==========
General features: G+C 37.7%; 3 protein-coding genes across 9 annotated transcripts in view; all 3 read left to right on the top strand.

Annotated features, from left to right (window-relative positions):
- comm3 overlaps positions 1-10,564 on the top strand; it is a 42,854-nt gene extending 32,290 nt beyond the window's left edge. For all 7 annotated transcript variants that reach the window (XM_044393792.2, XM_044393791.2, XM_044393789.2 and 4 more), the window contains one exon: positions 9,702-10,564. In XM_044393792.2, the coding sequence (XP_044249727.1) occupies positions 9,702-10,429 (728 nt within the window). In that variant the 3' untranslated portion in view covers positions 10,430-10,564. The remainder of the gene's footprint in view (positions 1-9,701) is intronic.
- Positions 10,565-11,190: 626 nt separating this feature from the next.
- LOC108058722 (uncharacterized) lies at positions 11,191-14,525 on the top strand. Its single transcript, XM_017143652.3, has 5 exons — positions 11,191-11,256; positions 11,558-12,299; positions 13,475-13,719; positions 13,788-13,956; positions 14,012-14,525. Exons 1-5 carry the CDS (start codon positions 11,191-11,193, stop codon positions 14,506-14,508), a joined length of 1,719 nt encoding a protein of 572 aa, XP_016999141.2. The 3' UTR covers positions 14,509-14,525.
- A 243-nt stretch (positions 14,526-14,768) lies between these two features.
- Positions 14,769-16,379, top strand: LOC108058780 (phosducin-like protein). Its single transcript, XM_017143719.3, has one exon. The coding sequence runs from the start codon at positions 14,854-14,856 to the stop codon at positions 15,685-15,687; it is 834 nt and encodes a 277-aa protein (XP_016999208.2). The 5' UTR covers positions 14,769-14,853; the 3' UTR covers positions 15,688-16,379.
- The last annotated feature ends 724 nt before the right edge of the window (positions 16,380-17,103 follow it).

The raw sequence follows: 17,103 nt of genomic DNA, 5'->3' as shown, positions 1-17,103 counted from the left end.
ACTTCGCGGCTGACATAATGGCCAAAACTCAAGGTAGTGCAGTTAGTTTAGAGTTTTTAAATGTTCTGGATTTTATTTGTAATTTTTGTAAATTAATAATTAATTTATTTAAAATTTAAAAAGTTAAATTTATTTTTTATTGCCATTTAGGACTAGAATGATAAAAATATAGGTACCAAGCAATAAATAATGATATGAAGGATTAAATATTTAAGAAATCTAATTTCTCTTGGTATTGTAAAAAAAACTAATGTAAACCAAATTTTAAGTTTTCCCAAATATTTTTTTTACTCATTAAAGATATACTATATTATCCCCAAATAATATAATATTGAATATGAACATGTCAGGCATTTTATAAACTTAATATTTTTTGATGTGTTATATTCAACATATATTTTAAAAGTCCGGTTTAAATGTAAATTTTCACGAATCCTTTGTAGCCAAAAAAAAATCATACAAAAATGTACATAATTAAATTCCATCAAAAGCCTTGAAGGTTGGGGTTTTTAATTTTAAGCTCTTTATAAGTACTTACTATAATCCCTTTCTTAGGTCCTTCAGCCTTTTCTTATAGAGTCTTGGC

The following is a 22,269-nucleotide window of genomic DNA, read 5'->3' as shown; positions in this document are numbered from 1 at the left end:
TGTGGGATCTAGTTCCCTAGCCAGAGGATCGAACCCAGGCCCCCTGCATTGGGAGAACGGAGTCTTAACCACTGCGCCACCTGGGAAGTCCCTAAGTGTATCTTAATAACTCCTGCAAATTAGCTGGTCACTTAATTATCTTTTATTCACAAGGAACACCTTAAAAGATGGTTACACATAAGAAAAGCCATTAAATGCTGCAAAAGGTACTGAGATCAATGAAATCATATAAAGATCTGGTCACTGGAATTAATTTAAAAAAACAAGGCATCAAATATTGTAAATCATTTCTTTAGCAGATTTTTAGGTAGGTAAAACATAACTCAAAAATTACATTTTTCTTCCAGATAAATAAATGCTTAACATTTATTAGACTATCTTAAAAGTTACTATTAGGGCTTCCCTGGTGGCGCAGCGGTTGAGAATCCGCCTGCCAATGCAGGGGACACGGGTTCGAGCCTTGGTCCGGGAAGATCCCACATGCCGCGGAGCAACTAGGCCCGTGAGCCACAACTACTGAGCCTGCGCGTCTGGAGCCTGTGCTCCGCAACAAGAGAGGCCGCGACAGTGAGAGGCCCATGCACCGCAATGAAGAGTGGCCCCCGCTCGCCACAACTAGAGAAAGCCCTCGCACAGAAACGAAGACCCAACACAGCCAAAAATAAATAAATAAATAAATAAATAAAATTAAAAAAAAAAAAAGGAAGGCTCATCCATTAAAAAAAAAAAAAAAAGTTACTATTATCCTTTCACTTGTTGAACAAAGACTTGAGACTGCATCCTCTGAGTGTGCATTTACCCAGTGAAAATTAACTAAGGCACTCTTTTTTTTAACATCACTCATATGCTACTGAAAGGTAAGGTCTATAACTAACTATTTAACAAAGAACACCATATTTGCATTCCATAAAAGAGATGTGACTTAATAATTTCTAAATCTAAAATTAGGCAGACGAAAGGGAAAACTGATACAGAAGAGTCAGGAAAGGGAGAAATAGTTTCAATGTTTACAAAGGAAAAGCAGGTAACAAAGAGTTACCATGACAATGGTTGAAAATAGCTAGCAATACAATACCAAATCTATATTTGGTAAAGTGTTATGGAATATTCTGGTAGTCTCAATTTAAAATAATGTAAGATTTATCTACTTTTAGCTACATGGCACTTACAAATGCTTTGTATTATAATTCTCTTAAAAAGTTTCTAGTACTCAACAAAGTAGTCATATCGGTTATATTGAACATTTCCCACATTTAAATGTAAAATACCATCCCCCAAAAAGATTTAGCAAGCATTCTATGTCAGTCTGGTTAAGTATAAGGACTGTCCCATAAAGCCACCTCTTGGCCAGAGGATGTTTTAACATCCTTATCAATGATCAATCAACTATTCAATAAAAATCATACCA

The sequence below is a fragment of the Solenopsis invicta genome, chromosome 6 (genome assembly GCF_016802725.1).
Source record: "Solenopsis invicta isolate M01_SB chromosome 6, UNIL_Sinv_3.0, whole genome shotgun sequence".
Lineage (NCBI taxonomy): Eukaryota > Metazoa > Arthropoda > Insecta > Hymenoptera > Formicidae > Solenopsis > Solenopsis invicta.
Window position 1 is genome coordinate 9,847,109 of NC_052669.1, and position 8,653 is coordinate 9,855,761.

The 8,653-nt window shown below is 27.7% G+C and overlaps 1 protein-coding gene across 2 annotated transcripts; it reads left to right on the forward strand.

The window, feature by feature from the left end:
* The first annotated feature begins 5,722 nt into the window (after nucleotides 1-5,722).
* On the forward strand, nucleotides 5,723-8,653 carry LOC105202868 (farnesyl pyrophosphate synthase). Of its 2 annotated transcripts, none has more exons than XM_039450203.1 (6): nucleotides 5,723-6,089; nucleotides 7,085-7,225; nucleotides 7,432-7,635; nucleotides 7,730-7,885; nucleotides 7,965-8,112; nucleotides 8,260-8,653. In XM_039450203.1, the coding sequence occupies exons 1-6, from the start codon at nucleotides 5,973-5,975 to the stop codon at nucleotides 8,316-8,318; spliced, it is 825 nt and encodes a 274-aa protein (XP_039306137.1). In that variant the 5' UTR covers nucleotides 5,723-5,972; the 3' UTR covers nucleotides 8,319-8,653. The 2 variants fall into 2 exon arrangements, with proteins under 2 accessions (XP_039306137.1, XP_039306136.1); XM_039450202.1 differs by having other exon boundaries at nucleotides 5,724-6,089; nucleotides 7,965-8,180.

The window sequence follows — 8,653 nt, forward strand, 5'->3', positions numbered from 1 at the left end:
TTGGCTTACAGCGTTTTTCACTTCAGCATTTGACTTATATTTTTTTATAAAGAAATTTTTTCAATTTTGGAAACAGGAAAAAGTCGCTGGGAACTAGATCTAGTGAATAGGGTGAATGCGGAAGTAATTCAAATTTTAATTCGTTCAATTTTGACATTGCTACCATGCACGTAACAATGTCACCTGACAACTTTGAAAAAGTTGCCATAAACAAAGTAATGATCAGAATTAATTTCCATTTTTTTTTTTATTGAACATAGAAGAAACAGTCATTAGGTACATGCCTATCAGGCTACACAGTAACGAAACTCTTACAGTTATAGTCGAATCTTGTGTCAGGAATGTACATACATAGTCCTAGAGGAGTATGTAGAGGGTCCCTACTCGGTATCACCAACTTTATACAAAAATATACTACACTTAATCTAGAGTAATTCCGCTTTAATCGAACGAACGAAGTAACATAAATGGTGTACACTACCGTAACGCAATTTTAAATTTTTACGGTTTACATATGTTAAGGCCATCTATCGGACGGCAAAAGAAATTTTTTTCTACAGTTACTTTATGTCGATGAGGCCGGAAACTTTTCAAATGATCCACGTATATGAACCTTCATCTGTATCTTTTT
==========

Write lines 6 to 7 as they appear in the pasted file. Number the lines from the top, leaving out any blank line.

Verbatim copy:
- A 243-nt stretch (positions 14,526-14,768) lies between these two features.
- Positions 14,769-16,379, top strand: LOC108058780 (phosducin-like protein). Its single transcript, XM_017143719.3, has one exon. The coding sequence runs from the start codon at positions 14,854-14,856 to the stop codon at positions 15,685-15,687; it is 834 nt and encodes a 277-aa protein (XP_016999208.2). The 5' UTR covers positions 14,769-14,853; the 3' UTR covers positions 15,688-16,379.